Set in the southeastern neighbourhood of Camberwell, the shared workspace was put together in just seven weeks and takes over a 223-square-metre commercial unit that previously sat empty for three years.
Much like its forebearer, it aims to provide a low-cost co-working space for hybrid workers, who don't want to return to the office full-time but struggle to do their jobs effectively while working from home.
Both spaces feature similarly simple interiors that prioritise functionality over frivolous decor.
Lundin, who founded ARC Club alongside businesswoman Hannah Philp, says this understated approach is key in a time when co-working is "a necessity and not a lifestyle accessory".
"Being Swedish, I'm very much in favour of the saying that good design and art should be available to everyone," she explained. "Just because ARC Club is an affordable alternative doesn't mean members should have to compromise on quality or design."
The Camberwell co-working space is loosely divided into three different zones. Near the entrance, there's a small cafe where members can drop in throughout the day to grab food and drinks.
To the left is an area for collaborative work, complete with group desks and high counters that can accommodate two to three people and their laptops.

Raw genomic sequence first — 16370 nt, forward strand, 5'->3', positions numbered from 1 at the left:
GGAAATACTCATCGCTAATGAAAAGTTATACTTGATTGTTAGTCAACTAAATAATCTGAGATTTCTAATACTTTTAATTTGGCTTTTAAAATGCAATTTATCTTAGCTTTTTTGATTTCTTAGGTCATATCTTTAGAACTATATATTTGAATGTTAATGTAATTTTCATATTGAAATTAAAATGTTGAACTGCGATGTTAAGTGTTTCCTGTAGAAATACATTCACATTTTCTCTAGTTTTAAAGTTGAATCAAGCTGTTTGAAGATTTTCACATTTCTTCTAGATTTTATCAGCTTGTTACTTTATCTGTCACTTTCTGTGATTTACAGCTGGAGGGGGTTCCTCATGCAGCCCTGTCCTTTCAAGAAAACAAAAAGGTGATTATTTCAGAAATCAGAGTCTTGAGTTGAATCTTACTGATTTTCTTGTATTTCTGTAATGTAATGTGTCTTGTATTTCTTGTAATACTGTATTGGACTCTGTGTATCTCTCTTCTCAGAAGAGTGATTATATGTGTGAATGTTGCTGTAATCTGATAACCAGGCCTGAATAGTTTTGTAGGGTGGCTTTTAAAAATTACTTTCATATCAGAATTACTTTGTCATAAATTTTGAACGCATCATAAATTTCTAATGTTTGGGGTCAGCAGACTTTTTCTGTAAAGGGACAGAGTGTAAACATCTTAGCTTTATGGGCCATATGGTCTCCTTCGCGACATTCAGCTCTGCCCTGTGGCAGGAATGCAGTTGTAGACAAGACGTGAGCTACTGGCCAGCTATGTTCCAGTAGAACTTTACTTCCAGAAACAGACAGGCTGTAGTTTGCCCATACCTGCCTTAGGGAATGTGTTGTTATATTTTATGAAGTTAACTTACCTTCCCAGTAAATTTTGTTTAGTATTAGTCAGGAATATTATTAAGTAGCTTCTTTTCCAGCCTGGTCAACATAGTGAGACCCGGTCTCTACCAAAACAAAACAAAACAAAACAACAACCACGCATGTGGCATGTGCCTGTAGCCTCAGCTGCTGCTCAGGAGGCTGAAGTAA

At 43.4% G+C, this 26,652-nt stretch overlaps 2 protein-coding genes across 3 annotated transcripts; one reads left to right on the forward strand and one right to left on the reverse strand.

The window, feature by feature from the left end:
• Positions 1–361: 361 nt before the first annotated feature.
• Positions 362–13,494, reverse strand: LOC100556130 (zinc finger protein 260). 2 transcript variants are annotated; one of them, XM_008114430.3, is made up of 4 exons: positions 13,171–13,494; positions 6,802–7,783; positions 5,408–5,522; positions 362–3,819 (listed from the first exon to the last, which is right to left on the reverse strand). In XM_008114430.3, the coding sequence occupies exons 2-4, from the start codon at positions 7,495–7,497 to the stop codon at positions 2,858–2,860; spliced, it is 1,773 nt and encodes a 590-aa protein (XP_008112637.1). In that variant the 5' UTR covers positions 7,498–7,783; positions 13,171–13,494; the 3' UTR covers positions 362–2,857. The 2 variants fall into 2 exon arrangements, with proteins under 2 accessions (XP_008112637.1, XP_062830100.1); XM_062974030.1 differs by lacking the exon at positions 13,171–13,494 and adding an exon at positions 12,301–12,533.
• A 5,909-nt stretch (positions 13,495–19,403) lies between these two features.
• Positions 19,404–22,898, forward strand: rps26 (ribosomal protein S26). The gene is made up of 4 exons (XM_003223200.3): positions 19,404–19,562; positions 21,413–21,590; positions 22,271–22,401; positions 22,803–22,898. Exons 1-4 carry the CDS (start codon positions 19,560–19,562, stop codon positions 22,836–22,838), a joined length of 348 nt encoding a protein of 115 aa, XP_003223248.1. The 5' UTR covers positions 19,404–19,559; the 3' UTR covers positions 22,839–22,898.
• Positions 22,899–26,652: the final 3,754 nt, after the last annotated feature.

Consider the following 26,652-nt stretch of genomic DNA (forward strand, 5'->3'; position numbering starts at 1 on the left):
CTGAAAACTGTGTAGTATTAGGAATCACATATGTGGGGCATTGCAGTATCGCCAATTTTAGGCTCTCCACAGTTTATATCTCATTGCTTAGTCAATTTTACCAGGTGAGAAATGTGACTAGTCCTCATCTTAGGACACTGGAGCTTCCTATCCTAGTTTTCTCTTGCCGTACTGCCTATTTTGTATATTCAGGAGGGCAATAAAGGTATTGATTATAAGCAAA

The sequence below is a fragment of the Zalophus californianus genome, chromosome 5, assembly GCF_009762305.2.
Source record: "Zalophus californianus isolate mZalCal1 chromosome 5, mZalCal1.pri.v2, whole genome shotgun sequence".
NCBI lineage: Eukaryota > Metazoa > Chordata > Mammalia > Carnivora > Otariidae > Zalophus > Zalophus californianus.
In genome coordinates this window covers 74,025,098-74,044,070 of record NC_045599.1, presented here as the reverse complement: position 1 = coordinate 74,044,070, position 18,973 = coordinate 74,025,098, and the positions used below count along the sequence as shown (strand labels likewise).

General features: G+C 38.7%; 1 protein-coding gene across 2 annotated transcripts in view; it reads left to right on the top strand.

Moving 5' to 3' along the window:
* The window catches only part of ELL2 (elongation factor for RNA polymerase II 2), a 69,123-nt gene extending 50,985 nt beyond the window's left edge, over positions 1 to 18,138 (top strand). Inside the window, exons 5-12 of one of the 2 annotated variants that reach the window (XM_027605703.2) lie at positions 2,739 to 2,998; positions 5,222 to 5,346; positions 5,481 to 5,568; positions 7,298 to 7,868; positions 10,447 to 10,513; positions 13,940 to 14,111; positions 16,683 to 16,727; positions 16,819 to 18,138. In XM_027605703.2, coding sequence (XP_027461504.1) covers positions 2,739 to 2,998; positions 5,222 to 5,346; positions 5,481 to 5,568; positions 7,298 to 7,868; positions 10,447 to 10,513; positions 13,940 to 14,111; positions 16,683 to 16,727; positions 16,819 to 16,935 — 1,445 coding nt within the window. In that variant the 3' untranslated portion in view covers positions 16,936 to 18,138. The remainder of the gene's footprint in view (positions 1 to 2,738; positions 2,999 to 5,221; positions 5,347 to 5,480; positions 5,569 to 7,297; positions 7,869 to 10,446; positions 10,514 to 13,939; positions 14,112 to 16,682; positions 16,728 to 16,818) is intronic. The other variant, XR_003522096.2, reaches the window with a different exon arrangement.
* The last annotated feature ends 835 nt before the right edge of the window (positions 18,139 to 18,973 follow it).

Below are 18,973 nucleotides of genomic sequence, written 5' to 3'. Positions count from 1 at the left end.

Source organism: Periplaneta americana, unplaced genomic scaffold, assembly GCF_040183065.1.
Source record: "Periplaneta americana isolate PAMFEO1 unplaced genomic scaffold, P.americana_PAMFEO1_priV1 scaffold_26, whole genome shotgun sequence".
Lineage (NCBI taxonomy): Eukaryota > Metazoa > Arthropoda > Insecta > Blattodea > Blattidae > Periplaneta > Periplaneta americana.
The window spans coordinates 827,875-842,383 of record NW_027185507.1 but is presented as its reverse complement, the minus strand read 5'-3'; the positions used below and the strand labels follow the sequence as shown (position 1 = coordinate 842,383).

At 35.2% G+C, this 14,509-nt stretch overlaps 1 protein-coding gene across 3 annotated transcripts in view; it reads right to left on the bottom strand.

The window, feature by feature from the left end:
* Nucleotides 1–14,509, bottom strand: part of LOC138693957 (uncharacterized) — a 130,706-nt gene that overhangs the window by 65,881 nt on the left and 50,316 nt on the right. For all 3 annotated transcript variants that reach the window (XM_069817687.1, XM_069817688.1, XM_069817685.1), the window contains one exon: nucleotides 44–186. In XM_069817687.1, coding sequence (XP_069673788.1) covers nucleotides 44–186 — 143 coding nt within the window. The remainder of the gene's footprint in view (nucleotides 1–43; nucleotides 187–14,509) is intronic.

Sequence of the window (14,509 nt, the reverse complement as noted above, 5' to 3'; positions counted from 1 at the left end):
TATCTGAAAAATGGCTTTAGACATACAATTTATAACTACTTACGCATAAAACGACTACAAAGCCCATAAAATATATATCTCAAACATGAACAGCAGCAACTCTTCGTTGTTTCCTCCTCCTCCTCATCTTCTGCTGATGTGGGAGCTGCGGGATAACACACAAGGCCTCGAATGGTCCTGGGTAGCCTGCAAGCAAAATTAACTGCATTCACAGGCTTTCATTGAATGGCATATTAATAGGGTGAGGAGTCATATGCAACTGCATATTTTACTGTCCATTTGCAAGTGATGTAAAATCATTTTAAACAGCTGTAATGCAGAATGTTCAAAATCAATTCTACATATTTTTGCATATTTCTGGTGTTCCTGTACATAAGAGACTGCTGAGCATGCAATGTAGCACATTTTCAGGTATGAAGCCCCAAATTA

The right side of the room is designated for more quiet, focused work. It features a plum-red seating banquette and a series of smaller tables for solo workers.
The different areas are separated by two boxy birch plywood volumes arranged into a rough T shape, with one containing meeting rooms and storage cupboards while the other houses six private booths where members can make video calls.
The volume that sits towards the front of the plan delineates the cafe from the rest of the interior and is slightly shorter than the other in order to allow natural light to seep into the work areas at the rear.
Otherwise, fixed partition walls and doors were omitted so that when office hours are over, ARC Club Camberwell is flexible enough to be used for other events.
Most surfaces in the shared office are left raw or freshened up with a coat of white paint. But pops of colour are provided by the baby-pink booth doors and the orange-framed armchairs that are positioned around some of the tables.
Vivid contemporary artworks loaned by local gallery Bosse & Baum help to liven up the walls.
Several co-working spaces have opened in London in recent months to cater to locals who are opting to carry out their jobs remotely.
The photography is by Andrew Meredith.
Architect: Caro Lundin of Studio Caro Lundin
Contractor: Berry Interiors